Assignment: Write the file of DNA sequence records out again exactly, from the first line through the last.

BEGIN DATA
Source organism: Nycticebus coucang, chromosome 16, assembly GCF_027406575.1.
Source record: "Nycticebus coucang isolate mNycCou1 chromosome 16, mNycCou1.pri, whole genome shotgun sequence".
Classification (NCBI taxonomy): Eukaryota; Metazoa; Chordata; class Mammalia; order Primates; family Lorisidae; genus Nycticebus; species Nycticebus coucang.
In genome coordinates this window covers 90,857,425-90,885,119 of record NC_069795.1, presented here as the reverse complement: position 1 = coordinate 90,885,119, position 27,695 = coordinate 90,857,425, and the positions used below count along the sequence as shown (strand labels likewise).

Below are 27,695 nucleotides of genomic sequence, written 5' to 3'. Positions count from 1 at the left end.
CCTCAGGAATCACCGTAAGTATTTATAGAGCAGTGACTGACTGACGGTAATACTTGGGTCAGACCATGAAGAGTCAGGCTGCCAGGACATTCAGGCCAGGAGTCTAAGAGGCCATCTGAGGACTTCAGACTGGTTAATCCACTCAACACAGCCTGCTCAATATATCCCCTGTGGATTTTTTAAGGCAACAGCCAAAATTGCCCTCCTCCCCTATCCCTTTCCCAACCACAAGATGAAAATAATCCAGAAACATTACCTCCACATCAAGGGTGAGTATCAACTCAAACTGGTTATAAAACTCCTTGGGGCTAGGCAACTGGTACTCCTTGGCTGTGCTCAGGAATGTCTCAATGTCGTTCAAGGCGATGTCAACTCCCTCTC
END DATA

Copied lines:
Source organism: Nycticebus coucang, chromosome 16, assembly GCF_027406575.1.
Source record: "Nycticebus coucang isolate mNycCou1 chromosome 16, mNycCou1.pri, whole genome shotgun sequence".
Classification (NCBI taxonomy): Eukaryota; Metazoa; Chordata; class Mammalia; order Primates; family Lorisidae; genus Nycticebus; species Nycticebus coucang.
In genome coordinates this window covers 90,857,425-90,885,119 of record NC_069795.1, presented here as the reverse complement: position 1 = coordinate 90,885,119, position 27,695 = coordinate 90,857,425, and the positions used below count along the sequence as shown (strand labels likewise).

Below are 27,695 nucleotides of genomic sequence, written 5' to 3'. Positions count from 1 at the left end.
CCTCAGGAATCACCGTAAGTATTTATAGAGCAGTGACTGACTGACGGTAATACTTGGGTCAGACCATGAAGAGTCAGGCTGCCAGGACATTCAGGCCAGGAGTCTAAGAGGCCATCTGAGGACTTCAGACTGGTTAATCCACTCAACACAGCCTGCTCAATATATCCCCTGTGGATTTTTTAAGGCAACAGCCAAAATTGCCCTCCTCCCCTATCCCTTTCCCAACCACAAGATGAAAATAATCCAGAAACATTACCTCCACATCAAGGGTGAGTATCAACTCAAACTGGTTATAAAACTCCTTGGGGCTAGGCAACTGGTACTCCTTGGCTGTGCTCAGGAATGTCTCAATGTCGTTCAAGGCGATGTCAACTCCCTCTC